Another Word About Stock Art

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March 3, 2015 by Mod

notreally a book cover copyA really fun and original promotion campaign for an upcoming film has inspired this post. iStock Photo and 20th Century Fox have teamed up to create some buzz for Vince Vaughn’s new film Unfinished Business with a hilarious series of celebrity photo-bombs in classic stock photographs. (see what “editorial” fun I had with one – left)

The best (and cleverest) part about it is that they have made the images free to download. What better way to get the word out about their film? Now before you get all excited about having Vince Vaughn on your book cover, please note that they have made these images “editorial use only”. Well what does that mean? And how does it relate to indie authors looking for images for their business?

The simplest way to explain it is to cite the rules directly from iStock:

“Files for Editorial Use Only cannot be used for any commercial purposes. These files may contain identifiable brands, locations or people without the proper legal releases needed for commercial use.

They may be used in blogs, magazine and newspaper editorial applications, or other non-commercial uses.

Editorial-Use-Only files cannot be used for:

Any commercial use
Any advertorial use (sections or supplements featuring brand or product names, or sections or supplements for which you receive a fee from a third party advisor or sponsor)”

The most common “editorial use” images I tend to come across are those depicting people on the street – street scenes, especially images of traditional events such as Mardi Gras, Native American Pow Wows or Chinese New Year Parades. What this means is that the photographer has NOT gotten a model release from the people in the image. You don’t need permission to take a photo of someone in the street. You can even sell that photo. But you can’t then on-sell it in a way that would accrue royalties. The person in the photo would be entitled to royalties because they haven’t signed a release.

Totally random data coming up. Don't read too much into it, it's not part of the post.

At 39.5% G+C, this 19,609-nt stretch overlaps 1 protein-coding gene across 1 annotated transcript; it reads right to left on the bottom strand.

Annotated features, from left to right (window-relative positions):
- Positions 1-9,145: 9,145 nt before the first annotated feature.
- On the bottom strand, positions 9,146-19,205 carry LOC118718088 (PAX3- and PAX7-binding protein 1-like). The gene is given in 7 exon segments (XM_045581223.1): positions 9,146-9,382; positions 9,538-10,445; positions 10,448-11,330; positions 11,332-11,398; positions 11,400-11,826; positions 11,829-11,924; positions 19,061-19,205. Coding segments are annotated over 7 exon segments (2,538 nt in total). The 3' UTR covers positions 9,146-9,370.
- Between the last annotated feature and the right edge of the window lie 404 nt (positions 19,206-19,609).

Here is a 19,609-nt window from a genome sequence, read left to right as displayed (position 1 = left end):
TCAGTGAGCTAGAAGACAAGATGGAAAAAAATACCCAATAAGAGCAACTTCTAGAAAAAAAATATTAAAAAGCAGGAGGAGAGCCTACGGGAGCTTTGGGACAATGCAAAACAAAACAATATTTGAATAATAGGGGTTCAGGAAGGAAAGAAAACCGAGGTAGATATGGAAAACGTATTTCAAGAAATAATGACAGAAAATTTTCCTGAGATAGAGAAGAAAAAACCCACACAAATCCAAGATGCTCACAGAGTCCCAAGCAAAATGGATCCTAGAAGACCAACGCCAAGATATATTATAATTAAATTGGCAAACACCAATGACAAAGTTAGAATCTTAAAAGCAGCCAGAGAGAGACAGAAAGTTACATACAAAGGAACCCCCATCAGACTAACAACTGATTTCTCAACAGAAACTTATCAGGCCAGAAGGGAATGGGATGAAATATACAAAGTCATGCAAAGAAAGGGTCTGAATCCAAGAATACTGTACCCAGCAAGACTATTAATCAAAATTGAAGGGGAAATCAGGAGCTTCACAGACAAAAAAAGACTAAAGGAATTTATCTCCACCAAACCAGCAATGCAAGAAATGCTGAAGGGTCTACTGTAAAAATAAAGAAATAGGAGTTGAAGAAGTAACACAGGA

There are other reasons image might be editorial only. Let’s say it’s a picture of a race car with the sponsor’s logo all over it. Or it’s a recognizable celebrity. Images of celebrities can only be used in editorial ways, unless you get their permission (no doubt at great expense to yourself) to use their image in a commercial way.

So, be warned. Even some images that appear in stock sites are not suitable for book covers, teasers or any other COMMERCIAL use in your book business.

You CAN, however, use an image of celebrity in a “dream cast”  but only if you have permission from the photographer, OR if you paid for “editorial use” from a reputable stock site.


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